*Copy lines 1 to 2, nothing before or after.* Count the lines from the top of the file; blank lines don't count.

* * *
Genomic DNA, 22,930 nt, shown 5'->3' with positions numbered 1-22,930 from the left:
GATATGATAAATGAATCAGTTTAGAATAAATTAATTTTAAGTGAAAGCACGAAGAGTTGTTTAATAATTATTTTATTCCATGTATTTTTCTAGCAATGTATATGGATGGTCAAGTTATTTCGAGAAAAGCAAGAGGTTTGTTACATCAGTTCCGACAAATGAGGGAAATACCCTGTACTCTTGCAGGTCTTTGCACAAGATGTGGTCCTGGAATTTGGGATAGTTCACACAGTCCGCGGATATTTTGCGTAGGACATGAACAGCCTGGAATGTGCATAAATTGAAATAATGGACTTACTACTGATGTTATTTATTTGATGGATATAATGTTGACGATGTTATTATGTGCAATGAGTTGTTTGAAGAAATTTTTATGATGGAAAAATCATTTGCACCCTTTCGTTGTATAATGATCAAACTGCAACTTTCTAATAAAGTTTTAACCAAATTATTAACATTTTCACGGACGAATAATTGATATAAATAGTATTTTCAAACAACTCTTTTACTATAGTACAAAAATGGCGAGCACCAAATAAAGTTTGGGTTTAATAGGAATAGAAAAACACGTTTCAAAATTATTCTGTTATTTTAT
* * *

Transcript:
Genomic DNA, 22,930 nt, shown 5'->3' with positions numbered 1-22,930 from the left:
GATATGATAAATGAATCAGTTTAGAATAAATTAATTTTAAGTGAAAGCACGAAGAGTTGTTTAATAATTATTTTATTCCATGTATTTTTCTAGCAATGTATATGGATGGTCAAGTTATTTCGAGAAAAGCAAGAGGTTTGTTACATCAGTTCCGACAAATGAGGGAAATACCCTGTACTCTTGCAGGTCTTTGCACAAGATGTGGTCCTGGAATTTGGGATAGTTCACACAGTCCGCGGATATTTTGCGTAGGACATGAACAGCCTGGAATGTGCATAAATTGAAATAATGGACTTACTACTGATGTTATTTATTTGATGGATATAATGTTGACGATGTTATTATGTGCAATGAGTTGTTTGAAGAAATTTTTATGATGGAAAAATCATTTGCACCCTTTCGTTGTATAATGATCAAACTGCAACTTTCTAATAAAGTTTTAACCAAATTATTAACATTTTCACGGACGAATAATTGATATAAATAGTATTTTCAAACAACTCTTTTACTATAGTACAAAAATGGCGAGCACCAAATAAAGTTTGGGTTTAATAGGAATAGAAAAACACGTTTCAAAATTATTCTGTTATTTTAT